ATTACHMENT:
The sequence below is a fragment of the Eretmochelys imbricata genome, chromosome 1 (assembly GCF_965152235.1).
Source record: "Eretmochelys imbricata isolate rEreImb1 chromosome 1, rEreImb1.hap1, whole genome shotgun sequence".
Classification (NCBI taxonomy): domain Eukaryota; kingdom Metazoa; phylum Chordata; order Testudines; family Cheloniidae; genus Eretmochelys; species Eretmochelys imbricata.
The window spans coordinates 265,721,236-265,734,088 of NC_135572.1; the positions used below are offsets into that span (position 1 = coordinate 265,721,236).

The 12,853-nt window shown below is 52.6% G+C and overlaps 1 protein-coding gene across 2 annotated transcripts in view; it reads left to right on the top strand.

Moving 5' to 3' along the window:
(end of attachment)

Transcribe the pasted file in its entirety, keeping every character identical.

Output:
The sequence below is a fragment of the Eretmochelys imbricata genome, chromosome 1 (assembly GCF_965152235.1).
Source record: "Eretmochelys imbricata isolate rEreImb1 chromosome 1, rEreImb1.hap1, whole genome shotgun sequence".
Classification (NCBI taxonomy): domain Eukaryota; kingdom Metazoa; phylum Chordata; order Testudines; family Cheloniidae; genus Eretmochelys; species Eretmochelys imbricata.
The window spans coordinates 265,721,236-265,734,088 of NC_135572.1; the positions used below are offsets into that span (position 1 = coordinate 265,721,236).

The 12,853-nt window shown below is 52.6% G+C and overlaps 1 protein-coding gene across 2 annotated transcripts in view; it reads left to right on the top strand.

Moving 5' to 3' along the window: